The big news in Cairns was that a number above zero appeared in the "other residential building" column. This is such as unit and apartment dwellings. There were six (6). This is the first in Cairns (ex 4 in Douglas) since a duplex in Bentley Park back in August 2012. A look at the SA2 data indicates these latest approvals were comprised of 3xWoree + 3xFreshwater. Big stuff.
If you have been following the trends in national building approvals the key driver has been the more volatile high rise unit sector in the capitals. A sector entirely absent in Cairns since the GFC. Also a sector which has attracted some attention as the focus for foreign investment particularly from China. Which brings us to Aspial Corporation.
Aspial is the Singapore company behind the proposed high density development on the vacant Spence St land opposite Cairns Central. Listed on the Singapore exchange with a market capitalisation around A$700 million probably appropriately described as a medium sized property developer in Singapore. The corporate background was actually jewellery retailing where it is still active. This was an inherited family business of Koh Wee Seng.
The property development division has been the driver of growth and a rapid expansion of the balance sheet over recent years:
Note: Calendar FY. 2014 is the half year to June 30
That expansion has pretty much entirely coincided with the period of a debt fuelled property boom in Singapore post the GFC. Singapore has introduced a series of macro-prudential controls and restrictions to try and cool their hot property market while maintaining extremely low interest rates.
This has in turn fuelled Singaporeans to turn to foreign property investment. Singapore ranks #4 for foreign investment in Australian real estate behind China, Canada and the USA. There was a good report on this in the Sydney Morning herald a few months ago: Singaporean investors hungry for a piece of the Australian housing market.
The Singapore property market has now turned with valuations falling in recent times despite the low interest rates, and some further falls anticipated. Aspial have about half a dozen ongoing projects in Singapore but beyond that all future projects listed in their most recent report and described as their focus for the next year are in Australia:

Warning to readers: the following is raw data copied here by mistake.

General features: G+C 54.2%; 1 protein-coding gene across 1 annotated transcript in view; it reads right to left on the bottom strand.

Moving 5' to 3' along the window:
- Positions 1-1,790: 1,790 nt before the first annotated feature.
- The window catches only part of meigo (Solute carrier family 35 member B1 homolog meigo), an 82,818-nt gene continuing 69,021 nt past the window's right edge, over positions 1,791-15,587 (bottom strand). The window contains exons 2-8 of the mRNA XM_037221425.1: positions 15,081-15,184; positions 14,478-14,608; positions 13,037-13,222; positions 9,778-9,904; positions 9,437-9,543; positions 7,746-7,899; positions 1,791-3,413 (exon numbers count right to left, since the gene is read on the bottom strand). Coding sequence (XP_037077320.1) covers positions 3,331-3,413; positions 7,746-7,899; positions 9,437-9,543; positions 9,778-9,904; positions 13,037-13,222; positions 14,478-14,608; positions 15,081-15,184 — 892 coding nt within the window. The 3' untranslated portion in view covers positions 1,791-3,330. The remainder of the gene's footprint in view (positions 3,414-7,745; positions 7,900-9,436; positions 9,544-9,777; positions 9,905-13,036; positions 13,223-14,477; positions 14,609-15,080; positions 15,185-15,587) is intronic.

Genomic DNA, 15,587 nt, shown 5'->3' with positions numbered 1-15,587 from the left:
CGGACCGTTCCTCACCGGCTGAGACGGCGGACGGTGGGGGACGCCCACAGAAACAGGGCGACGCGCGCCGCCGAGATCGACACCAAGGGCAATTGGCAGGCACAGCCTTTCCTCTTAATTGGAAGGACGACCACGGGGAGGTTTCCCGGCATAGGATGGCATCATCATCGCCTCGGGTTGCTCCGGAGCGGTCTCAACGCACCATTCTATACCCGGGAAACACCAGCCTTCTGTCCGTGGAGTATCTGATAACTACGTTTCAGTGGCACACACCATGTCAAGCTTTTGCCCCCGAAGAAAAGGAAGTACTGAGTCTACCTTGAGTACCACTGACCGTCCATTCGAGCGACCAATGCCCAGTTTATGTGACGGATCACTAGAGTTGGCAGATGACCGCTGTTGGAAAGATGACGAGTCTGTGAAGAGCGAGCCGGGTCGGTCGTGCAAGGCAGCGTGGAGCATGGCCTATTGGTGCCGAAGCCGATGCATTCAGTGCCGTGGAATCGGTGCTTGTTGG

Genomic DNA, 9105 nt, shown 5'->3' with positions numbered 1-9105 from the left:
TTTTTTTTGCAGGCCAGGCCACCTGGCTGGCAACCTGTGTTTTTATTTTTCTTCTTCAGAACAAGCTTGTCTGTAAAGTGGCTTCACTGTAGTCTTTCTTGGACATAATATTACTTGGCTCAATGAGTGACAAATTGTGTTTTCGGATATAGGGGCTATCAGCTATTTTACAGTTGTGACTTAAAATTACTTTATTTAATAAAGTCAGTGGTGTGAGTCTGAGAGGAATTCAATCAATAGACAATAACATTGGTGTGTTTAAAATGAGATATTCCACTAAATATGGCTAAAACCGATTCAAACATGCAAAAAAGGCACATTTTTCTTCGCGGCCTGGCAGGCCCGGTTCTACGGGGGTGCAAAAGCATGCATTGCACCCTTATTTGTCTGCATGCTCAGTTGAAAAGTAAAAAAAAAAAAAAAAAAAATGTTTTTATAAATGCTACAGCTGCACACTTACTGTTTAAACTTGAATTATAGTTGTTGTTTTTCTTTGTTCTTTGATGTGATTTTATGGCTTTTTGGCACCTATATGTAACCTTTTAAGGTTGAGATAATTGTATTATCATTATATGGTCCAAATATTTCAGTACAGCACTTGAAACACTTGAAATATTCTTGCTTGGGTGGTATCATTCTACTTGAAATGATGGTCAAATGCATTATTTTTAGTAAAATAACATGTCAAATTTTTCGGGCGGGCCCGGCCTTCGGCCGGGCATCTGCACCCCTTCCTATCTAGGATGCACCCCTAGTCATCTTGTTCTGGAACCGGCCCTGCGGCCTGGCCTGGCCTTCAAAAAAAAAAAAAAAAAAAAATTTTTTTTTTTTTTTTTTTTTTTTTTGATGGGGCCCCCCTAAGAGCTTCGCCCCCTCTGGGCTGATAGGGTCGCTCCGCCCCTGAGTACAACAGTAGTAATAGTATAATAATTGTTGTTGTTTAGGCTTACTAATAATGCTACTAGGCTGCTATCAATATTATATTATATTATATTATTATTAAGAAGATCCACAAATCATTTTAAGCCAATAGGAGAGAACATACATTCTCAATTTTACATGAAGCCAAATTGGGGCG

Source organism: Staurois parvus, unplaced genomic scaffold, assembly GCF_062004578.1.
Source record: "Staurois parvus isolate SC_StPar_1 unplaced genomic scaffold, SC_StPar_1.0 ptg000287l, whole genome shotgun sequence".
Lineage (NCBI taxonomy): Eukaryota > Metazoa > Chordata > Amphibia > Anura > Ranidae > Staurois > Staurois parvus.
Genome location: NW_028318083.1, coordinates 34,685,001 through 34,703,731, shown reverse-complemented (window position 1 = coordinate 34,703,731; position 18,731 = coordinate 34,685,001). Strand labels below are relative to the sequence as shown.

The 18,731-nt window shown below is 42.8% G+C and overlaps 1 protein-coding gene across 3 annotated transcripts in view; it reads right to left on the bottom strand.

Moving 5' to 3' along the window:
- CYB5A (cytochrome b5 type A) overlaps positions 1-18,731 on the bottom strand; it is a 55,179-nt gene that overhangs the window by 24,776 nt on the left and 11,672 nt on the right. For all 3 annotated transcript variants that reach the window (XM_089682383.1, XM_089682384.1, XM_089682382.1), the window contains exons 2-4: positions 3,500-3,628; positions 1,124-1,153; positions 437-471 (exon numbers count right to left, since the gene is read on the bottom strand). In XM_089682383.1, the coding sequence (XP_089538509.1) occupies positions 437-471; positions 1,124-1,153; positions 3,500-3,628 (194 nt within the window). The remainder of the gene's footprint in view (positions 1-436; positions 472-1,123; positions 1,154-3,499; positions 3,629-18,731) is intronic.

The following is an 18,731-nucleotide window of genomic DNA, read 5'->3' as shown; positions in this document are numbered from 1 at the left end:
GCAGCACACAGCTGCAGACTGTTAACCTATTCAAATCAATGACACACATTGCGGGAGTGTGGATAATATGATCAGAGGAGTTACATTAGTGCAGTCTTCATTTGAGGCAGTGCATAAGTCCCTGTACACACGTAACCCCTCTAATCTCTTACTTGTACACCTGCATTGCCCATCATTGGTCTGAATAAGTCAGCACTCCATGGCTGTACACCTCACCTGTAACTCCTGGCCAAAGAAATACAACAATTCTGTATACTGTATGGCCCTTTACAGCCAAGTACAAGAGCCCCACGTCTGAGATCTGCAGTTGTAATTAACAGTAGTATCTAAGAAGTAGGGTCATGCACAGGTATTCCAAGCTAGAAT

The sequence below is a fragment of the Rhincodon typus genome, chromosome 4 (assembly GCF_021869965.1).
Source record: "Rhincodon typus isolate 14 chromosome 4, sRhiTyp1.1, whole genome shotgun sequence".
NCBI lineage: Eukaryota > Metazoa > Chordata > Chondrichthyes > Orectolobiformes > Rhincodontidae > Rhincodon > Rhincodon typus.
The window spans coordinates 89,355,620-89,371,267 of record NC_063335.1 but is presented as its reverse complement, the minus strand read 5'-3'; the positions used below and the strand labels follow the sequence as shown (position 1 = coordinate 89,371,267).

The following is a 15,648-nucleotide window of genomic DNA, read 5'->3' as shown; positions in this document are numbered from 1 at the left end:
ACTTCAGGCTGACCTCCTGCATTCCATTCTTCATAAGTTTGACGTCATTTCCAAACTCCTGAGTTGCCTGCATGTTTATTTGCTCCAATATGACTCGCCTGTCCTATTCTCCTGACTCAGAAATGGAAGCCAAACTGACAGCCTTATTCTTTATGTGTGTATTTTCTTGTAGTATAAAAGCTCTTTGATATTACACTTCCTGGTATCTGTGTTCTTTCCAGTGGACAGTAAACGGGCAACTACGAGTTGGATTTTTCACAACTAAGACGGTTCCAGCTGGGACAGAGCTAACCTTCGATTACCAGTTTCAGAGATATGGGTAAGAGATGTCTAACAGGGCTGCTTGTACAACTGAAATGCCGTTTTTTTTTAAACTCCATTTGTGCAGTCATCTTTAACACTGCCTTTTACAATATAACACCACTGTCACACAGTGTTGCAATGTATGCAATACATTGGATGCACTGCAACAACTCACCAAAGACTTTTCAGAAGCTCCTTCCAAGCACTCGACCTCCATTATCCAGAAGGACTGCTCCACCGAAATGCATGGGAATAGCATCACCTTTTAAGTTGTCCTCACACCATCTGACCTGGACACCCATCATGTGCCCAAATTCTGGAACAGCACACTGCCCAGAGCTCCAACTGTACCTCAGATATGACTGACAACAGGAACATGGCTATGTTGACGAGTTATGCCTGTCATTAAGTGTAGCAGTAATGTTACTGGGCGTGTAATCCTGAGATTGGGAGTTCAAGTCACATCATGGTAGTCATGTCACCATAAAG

These sites have been acquired over the past year. Some of these appear to be somewhat larger than previous Aspial developments in Singapore, albeit the Cairns development is staged. Southbank is proposed to be the tallest residential tower in the southern hemisphere. This project has been kicking around for a while, at times with some controversy, before Aspial picked it up. So far Aspial haven't turned a sod on any development in Australia but have paid up well for the land.
It's pretty obvious that a key target market for these projects is going to be investors from Singapore and China. The Singapore central bank earlier in the year issued a warning on foreign property investment. There has also been oversupply in some locations in Australia: Landlords hit by glut of apartments; Apartment glut puts tenants on top. The scale of the Cairns proposal could be interesting down the track for sectors of the local real estate market.
Broader financial aspects are where the bigger risks could arise with some concerns currently on imminent debt rollover for Singapore developers: Singapore Condo Builders Facing $19 Billion Wall. The FY2013 annual report indicated that the bulk of Aspial debt was on a 2-5 year duration.
I wont delve into the complexities of the Singaporean exchange rate and interest rate mechanisms but interest rates generally align with US benchmarks. The SMH link above reports a variable mortgage rate as low as 1.17%. The Aspial 2013 accounts indicate that they capitalise interest at an average weighted rate of 2.14%. This allows Aspial to turn a rather modest return on assets into a far more impressive return on equity.
There are some Catastrophists on a Singapore debt bubble, as there are with China. One doesn't need to be in that camp for a more balanced awareness of the risks in both now more widely acknowledged: Asia's borrowing plunge
This isn't also meant to be either too cynical or critical of Aspial which I haven't really delved into very deeply. Rather lets just say that when it comes to Aquis and Aspial, both the proponents and the projects, neither are exactly at the lower end of the risk spectrum should there be any economic accident.
Meanwhile I trust that Aspial have a competent CFO and they remember to send Janet Yellen a Christmas card this year, or perhaps a present of a new punch bowl.
Previous post: Land valuation weirdnesses revisited
Cairns Post: Asian developer Singaporean Aspial Corporation buys another CBD site
Also posts: Chinese investors are pushing into Melbourne and Sydney
Risk and the chance of an economic accident: Volatility and Market Pricing